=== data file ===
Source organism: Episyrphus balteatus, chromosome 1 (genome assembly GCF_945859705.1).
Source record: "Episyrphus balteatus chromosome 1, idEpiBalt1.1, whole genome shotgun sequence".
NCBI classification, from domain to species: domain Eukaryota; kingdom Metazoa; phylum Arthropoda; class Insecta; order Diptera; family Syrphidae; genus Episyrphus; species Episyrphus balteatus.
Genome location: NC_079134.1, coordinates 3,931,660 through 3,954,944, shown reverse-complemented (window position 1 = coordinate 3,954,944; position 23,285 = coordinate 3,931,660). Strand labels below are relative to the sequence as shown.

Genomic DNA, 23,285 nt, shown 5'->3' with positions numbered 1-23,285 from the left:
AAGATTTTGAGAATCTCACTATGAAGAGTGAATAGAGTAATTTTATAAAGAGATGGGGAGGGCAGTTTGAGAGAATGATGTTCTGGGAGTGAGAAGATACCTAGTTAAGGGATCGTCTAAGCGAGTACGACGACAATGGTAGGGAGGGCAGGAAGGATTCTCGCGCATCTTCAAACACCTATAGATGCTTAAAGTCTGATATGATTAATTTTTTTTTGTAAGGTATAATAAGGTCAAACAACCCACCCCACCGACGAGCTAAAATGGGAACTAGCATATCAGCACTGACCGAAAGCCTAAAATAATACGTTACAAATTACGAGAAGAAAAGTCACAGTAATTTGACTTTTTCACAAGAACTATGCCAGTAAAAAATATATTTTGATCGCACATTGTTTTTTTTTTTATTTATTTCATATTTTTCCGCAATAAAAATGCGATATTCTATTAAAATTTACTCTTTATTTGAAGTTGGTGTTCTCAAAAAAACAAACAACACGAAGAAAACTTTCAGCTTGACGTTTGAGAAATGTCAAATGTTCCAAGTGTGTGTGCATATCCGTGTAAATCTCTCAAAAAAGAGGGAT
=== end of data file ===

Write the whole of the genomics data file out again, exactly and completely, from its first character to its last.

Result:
Source organism: Episyrphus balteatus, chromosome 1 (genome assembly GCF_945859705.1).
Source record: "Episyrphus balteatus chromosome 1, idEpiBalt1.1, whole genome shotgun sequence".
NCBI classification, from domain to species: domain Eukaryota; kingdom Metazoa; phylum Arthropoda; class Insecta; order Diptera; family Syrphidae; genus Episyrphus; species Episyrphus balteatus.
Genome location: NC_079134.1, coordinates 3,931,660 through 3,954,944, shown reverse-complemented (window position 1 = coordinate 3,954,944; position 23,285 = coordinate 3,931,660). Strand labels below are relative to the sequence as shown.

Genomic DNA, 23,285 nt, shown 5'->3' with positions numbered 1-23,285 from the left:
AAGATTTTGAGAATCTCACTATGAAGAGTGAATAGAGTAATTTTATAAAGAGATGGGGAGGGCAGTTTGAGAGAATGATGTTCTGGGAGTGAGAAGATACCTAGTTAAGGGATCGTCTAAGCGAGTACGACGACAATGGTAGGGAGGGCAGGAAGGATTCTCGCGCATCTTCAAACACCTATAGATGCTTAAAGTCTGATATGATTAATTTTTTTTTGTAAGGTATAATAAGGTCAAACAACCCACCCCACCGACGAGCTAAAATGGGAACTAGCATATCAGCACTGACCGAAAGCCTAAAATAATACGTTACAAATTACGAGAAGAAAAGTCACAGTAATTTGACTTTTTCACAAGAACTATGCCAGTAAAAAATATATTTTGATCGCACATTGTTTTTTTTTTTATTTATTTCATATTTTTCCGCAATAAAAATGCGATATTCTATTAAAATTTACTCTTTATTTGAAGTTGGTGTTCTCAAAAAAACAAACAACACGAAGAAAACTTTCAGCTTGACGTTTGAGAAATGTCAAATGTTCCAAGTGTGTGTGCATATCCGTGTAAATCTCTCAAAAAAGAGGGAT